Intro (skip if you’re in a hurry)
One day I had enough of manually entering my ssh keys passphrase every time I was using ssh (pretty much always with git).
I looked up what was available online to have a global ssh agent, shared across all my open and future terminals.
The Arch Wiki mentions mentions a nice way with a Systemd user service. This works really well, but you still need to unlock your keys everytime you start your computer.
Using Gnome’s keyring
Then comes the Gnome Keyring, which already manages all my saved passwords in Chrome, my PGP keys and whatnot. In my system, it was even already managing my SSH keys with its own ssh-agent, but I wasn’t profiting from it, because my shell wasn’t configured to use it!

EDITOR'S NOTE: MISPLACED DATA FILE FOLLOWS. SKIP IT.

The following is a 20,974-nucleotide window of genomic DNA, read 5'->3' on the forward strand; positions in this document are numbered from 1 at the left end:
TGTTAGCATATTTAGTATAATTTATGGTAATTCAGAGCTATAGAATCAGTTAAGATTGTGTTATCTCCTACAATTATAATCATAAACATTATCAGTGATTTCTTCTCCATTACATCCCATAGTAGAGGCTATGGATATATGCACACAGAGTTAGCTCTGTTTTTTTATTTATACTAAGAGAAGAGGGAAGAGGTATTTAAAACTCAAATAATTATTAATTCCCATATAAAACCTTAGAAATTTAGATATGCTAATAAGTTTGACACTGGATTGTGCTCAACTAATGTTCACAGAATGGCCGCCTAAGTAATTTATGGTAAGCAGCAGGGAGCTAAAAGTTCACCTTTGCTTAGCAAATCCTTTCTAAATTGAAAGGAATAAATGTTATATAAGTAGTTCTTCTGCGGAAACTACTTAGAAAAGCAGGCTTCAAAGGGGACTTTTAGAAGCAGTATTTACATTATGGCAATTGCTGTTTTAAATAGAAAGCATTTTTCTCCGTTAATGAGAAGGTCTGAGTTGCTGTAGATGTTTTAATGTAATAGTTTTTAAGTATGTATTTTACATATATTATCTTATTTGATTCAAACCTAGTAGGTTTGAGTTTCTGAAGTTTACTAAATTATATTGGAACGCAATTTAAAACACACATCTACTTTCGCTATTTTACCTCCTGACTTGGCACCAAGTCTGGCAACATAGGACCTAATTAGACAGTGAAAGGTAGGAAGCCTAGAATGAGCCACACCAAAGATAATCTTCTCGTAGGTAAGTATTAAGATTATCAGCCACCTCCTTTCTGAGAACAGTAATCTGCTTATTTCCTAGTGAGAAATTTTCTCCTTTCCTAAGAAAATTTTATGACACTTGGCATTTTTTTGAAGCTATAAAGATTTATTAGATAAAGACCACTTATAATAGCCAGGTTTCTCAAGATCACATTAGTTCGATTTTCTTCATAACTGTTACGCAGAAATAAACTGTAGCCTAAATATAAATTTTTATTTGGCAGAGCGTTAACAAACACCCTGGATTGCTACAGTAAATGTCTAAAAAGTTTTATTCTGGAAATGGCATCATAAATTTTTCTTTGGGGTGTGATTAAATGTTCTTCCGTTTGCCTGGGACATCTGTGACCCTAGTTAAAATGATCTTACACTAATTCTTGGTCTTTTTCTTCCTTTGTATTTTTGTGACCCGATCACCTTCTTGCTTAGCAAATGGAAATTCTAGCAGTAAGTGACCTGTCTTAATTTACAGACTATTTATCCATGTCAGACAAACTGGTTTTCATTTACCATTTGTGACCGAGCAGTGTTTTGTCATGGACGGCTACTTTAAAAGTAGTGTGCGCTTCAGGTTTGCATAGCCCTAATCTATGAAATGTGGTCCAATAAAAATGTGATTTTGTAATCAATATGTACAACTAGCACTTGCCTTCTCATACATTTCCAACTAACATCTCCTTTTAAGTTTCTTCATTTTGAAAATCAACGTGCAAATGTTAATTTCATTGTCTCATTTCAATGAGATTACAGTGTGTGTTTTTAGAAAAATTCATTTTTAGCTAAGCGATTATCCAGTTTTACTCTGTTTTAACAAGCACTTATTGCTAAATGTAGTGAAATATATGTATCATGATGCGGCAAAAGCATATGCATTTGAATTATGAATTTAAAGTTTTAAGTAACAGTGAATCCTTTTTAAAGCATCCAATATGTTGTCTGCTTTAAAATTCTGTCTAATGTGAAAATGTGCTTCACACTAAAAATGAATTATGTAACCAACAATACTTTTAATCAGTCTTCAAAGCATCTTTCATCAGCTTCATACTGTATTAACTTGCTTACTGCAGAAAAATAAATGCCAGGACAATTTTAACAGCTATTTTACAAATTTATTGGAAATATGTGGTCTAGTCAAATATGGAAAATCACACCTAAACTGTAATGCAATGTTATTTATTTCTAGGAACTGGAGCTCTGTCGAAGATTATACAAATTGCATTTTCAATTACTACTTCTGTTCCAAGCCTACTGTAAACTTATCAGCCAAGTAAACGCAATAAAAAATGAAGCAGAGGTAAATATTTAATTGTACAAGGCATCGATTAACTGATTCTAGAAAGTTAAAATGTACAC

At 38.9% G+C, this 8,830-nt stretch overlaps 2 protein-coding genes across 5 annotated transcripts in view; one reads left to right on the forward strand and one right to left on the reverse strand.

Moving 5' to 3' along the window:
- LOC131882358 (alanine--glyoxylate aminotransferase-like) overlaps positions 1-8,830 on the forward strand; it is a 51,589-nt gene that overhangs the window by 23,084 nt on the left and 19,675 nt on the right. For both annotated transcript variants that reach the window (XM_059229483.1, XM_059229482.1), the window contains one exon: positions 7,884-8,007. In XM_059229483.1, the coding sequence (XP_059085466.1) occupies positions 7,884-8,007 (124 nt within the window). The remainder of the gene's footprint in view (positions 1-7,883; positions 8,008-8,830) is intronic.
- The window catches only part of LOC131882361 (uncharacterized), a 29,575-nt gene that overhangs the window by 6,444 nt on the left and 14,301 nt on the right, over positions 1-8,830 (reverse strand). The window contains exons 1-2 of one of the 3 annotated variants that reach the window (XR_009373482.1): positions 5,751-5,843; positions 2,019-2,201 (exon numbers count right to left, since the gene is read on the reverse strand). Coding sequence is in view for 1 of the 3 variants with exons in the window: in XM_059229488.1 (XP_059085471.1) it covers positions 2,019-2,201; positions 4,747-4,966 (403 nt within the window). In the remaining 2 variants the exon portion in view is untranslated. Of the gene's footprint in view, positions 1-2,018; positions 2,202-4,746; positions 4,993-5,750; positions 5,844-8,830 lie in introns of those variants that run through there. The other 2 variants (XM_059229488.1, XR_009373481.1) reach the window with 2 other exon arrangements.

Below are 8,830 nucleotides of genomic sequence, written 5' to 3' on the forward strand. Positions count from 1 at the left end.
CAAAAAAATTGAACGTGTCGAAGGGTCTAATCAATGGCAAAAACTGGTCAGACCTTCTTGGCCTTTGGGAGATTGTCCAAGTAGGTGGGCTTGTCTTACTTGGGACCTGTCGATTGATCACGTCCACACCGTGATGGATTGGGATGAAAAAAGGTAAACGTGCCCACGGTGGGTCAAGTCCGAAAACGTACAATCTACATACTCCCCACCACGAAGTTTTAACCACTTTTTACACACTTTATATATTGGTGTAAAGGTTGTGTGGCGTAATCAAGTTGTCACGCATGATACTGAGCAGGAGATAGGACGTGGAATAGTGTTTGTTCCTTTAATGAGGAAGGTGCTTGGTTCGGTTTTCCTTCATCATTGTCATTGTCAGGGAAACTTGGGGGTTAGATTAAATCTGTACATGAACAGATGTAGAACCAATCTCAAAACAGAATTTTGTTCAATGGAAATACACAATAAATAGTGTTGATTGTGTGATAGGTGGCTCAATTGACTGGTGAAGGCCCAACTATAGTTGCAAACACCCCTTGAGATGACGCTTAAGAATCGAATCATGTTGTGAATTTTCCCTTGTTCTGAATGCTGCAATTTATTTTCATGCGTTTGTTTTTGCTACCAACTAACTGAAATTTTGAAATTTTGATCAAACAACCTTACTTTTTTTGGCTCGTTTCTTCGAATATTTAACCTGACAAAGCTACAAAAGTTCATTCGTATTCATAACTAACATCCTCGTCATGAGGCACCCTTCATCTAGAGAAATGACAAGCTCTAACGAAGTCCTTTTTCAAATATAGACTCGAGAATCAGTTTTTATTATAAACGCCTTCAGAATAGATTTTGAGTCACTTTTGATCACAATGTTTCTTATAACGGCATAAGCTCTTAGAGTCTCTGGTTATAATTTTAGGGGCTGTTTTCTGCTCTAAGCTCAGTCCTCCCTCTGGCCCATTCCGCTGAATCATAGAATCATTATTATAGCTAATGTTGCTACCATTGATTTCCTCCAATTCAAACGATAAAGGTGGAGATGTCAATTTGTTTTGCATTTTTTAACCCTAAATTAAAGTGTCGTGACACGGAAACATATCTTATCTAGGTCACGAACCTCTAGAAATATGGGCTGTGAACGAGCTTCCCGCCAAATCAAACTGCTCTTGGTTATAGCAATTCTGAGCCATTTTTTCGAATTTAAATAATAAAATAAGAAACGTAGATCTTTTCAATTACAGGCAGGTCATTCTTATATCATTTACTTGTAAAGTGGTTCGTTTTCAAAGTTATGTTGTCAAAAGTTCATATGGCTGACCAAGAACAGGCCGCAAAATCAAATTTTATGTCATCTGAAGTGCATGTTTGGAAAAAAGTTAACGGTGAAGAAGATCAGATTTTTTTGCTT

To know to which agent to connect to,
ssh-add relies on the
SSH_AUTH_SOCK environment variable, which describes the UNIX socket to the running agent.
In our case, it’s
gnome-keyring-daemon -s that provides a way to know which socket SSH should use.
$ gnome-keyring-daemon -s SSH_AUTH_SOCK=/run/user/1000/keyring/ssh
So all we need to do is to
eval the output of that command, so just add this to your
# SSH agent eval $(gnome-keyring-daemon -s)